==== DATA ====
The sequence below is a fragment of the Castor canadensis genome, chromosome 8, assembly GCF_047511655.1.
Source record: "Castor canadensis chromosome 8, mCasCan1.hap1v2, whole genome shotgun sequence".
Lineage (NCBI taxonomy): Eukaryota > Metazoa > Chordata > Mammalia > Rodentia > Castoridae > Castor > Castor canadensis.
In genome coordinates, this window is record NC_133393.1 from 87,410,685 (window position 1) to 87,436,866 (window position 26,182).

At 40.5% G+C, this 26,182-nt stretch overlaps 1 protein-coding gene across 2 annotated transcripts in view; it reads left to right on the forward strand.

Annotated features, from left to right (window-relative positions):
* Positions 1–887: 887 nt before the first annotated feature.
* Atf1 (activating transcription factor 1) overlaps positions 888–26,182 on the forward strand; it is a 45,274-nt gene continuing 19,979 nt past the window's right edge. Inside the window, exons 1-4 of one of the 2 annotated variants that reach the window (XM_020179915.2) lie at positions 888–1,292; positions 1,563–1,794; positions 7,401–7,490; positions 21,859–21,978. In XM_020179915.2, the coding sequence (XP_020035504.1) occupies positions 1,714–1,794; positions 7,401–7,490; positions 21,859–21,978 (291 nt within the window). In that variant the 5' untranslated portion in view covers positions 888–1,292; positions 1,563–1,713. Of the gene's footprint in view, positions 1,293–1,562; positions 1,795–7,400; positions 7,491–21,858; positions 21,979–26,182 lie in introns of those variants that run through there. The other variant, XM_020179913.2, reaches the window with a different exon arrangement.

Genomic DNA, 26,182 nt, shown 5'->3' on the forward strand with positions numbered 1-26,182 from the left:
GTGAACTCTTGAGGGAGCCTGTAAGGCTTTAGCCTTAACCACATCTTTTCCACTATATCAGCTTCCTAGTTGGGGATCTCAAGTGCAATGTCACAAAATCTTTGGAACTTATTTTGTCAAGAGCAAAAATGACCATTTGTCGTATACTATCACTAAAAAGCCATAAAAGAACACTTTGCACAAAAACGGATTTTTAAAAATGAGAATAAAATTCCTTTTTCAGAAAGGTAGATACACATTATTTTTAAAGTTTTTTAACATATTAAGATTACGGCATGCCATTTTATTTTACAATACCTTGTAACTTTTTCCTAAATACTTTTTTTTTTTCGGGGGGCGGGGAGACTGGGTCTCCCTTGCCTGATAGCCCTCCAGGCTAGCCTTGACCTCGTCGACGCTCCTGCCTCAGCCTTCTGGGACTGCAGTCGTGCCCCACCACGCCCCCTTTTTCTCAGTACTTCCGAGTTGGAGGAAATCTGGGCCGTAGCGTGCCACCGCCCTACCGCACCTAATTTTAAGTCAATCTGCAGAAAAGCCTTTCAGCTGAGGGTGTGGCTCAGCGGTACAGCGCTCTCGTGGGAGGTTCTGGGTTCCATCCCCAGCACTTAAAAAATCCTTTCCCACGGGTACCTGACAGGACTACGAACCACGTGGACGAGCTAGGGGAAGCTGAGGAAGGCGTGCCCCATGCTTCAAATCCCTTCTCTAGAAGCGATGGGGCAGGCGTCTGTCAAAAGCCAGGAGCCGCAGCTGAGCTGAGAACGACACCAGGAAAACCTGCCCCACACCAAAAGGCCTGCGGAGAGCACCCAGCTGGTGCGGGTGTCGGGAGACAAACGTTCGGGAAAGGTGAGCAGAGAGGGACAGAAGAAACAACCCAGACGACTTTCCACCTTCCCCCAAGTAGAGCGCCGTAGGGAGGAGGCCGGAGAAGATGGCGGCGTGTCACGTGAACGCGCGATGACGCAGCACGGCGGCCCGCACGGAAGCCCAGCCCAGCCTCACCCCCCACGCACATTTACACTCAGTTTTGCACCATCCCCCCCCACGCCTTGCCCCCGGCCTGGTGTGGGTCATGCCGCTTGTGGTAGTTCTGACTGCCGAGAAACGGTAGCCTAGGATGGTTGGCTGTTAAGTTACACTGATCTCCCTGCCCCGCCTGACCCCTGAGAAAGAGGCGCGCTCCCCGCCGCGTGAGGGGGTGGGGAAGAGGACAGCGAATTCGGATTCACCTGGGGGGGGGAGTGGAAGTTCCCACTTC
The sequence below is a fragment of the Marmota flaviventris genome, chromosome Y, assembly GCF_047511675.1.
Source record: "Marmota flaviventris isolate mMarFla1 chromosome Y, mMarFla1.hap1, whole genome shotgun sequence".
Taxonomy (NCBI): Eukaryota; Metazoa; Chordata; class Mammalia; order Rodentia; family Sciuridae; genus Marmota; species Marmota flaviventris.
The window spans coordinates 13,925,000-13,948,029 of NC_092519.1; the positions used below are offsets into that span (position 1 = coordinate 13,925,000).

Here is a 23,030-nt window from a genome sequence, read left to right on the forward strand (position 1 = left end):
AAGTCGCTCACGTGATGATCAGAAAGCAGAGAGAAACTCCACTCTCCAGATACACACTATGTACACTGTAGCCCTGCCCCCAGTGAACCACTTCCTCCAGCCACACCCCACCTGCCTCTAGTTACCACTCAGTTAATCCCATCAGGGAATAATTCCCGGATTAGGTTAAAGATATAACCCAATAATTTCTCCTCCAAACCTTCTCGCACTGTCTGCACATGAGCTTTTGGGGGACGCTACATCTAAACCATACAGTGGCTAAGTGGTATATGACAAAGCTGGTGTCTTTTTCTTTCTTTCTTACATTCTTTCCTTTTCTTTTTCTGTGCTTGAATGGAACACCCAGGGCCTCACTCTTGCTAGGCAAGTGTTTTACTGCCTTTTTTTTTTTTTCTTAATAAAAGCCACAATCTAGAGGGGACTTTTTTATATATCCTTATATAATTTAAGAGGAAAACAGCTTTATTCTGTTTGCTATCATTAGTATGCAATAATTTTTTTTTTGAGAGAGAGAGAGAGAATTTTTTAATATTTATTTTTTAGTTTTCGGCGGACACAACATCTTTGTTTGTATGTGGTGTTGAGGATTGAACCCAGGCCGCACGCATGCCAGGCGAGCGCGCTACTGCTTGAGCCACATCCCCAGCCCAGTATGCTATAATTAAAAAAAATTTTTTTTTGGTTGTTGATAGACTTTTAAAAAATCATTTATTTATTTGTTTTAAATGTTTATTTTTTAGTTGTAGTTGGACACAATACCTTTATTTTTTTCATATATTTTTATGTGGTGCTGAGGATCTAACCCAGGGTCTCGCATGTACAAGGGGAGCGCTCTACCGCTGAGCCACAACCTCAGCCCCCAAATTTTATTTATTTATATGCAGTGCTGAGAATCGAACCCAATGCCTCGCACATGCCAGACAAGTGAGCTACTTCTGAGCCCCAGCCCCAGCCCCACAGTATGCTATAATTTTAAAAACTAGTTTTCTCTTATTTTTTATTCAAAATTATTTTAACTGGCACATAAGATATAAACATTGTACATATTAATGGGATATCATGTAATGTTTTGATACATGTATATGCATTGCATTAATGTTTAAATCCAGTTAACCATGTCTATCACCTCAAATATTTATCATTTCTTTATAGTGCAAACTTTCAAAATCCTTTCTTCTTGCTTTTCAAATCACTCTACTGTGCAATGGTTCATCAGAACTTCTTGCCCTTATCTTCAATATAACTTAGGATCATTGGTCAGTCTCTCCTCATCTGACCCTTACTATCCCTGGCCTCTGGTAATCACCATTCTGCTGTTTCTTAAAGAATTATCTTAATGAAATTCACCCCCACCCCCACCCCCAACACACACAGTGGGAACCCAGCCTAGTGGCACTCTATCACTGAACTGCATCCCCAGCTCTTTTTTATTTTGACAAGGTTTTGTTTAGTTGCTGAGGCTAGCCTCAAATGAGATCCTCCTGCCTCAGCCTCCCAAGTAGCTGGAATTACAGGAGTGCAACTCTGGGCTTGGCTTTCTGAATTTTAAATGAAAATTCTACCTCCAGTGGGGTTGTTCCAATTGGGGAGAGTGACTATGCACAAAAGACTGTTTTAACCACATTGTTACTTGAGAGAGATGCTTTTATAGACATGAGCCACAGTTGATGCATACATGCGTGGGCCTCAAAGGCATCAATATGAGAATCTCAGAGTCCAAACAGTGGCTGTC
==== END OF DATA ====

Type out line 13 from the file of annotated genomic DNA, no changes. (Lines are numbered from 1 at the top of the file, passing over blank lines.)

Taxonomy (NCBI): Eukaryota; Metazoa; Chordata; class Mammalia; order Rodentia; family Sciuridae; genus Marmota; species Marmota flaviventris.